Strategic technology policy as supplement to renewable energy standards
Renewable energy standards have been introduced in several countries as a supplement to climate policy. Some countries have also subsidized the use of renewable energy or the producers of renewable energy capital. In this subproject we examine the rational for such policies.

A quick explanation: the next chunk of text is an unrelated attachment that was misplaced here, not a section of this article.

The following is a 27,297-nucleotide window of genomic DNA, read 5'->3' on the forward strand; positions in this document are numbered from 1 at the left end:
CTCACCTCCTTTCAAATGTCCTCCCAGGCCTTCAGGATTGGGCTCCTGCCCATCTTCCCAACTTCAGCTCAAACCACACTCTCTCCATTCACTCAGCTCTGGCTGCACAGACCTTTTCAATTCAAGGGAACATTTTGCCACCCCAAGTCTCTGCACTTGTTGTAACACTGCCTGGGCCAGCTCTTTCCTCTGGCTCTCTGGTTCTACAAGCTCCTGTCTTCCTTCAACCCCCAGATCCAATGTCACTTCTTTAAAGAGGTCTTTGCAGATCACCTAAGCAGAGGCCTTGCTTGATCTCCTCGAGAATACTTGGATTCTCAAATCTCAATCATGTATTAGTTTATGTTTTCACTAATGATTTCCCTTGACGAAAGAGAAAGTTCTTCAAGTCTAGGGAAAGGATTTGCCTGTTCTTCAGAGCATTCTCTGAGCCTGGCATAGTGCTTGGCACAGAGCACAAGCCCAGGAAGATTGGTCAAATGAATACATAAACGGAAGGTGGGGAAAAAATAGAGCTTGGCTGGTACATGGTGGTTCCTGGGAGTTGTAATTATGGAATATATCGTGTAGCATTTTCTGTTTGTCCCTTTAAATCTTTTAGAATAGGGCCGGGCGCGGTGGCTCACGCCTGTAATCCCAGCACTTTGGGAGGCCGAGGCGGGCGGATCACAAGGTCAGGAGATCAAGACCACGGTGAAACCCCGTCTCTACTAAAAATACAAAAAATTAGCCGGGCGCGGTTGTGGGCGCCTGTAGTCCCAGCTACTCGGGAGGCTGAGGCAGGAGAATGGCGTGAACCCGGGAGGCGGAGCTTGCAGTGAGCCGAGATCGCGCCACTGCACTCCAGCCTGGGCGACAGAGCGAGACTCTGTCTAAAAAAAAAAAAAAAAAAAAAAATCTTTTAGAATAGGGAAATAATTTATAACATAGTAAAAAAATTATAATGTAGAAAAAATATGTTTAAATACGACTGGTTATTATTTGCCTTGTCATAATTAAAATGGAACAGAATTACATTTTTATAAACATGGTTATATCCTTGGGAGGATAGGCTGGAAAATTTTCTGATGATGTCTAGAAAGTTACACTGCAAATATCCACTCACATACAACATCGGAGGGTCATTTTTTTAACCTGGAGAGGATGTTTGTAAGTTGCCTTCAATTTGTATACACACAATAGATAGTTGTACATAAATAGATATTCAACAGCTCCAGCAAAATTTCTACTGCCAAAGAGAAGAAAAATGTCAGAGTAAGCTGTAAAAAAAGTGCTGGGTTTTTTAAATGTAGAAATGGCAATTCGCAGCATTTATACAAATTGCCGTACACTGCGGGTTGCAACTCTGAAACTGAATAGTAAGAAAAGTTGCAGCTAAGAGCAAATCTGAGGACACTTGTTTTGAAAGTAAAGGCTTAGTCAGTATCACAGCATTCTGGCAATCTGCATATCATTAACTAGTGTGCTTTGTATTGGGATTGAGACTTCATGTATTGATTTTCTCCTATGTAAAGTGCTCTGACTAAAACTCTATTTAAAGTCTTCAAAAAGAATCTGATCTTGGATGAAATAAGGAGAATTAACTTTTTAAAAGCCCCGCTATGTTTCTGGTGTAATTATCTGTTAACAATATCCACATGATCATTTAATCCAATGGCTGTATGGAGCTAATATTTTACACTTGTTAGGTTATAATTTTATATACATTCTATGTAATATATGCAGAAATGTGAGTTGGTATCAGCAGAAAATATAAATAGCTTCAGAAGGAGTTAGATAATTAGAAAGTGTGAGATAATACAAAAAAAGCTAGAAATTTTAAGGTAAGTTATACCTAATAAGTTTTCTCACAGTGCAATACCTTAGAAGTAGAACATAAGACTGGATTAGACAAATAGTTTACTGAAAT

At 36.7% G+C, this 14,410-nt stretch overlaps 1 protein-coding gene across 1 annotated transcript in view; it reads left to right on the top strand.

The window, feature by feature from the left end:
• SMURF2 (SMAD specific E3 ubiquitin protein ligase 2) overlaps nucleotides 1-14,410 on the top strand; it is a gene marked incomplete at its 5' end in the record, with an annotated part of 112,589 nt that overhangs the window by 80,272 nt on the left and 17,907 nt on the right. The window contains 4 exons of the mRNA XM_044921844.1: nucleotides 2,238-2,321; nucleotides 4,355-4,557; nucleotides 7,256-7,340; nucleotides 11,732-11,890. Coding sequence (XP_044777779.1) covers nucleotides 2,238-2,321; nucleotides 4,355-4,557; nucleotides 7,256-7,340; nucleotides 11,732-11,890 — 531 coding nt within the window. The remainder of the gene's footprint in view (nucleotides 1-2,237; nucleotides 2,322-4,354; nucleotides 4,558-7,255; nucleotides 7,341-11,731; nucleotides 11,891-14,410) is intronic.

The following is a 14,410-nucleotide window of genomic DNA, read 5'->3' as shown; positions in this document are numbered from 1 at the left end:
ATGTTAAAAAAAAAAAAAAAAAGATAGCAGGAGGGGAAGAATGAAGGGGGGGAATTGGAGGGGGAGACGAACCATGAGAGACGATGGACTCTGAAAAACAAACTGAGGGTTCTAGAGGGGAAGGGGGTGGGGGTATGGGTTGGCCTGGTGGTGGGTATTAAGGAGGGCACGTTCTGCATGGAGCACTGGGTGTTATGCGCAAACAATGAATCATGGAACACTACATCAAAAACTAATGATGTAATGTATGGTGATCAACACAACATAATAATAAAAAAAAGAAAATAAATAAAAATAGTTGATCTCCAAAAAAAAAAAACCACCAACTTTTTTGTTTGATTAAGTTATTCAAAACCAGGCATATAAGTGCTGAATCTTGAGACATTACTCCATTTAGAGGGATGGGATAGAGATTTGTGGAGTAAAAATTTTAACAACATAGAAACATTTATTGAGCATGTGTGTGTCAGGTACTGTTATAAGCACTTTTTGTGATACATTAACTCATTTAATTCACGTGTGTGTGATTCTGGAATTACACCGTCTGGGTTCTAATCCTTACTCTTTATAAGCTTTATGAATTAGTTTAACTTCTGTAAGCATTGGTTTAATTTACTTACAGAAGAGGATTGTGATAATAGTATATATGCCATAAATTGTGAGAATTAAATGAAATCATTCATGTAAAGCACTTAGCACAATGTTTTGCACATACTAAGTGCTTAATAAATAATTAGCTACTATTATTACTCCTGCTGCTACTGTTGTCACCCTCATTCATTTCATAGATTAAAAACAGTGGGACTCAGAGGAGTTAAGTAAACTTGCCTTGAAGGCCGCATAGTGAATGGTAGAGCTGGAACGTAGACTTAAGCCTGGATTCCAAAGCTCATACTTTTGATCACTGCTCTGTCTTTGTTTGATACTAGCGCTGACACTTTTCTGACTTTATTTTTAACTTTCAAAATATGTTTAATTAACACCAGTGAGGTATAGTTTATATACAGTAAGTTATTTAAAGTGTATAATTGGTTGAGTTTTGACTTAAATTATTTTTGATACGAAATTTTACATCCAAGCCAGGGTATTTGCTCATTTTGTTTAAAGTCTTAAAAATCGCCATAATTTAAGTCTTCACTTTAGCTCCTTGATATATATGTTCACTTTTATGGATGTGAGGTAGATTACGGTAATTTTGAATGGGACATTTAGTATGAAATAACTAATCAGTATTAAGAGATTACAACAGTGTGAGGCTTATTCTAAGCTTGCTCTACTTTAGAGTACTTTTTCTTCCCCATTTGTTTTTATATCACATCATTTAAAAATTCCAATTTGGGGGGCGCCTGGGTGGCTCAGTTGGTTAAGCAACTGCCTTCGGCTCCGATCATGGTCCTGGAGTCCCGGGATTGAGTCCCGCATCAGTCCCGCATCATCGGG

Our point of departure is that a renewable energy standard creates new profit opportunities for firms that supply renewable energy capital. With imperfect competition among technology suppliers, technology policy could be used strategically. We consider both downstream subsidies to renewable energy suppliers and upstream subsidies to renewable energy capital producers. To the extent that there is imperfect competition upstream, subsidies may improve welfare both globally and nationally. Moreover, upstream subsidies are preferred over downstream subsidies from a national perspective. Finally, we show that strategically chosen subsidies by individual countries could in fact be optimal from a global perspective, given that the shadow price of emissions is correct from a global perspective.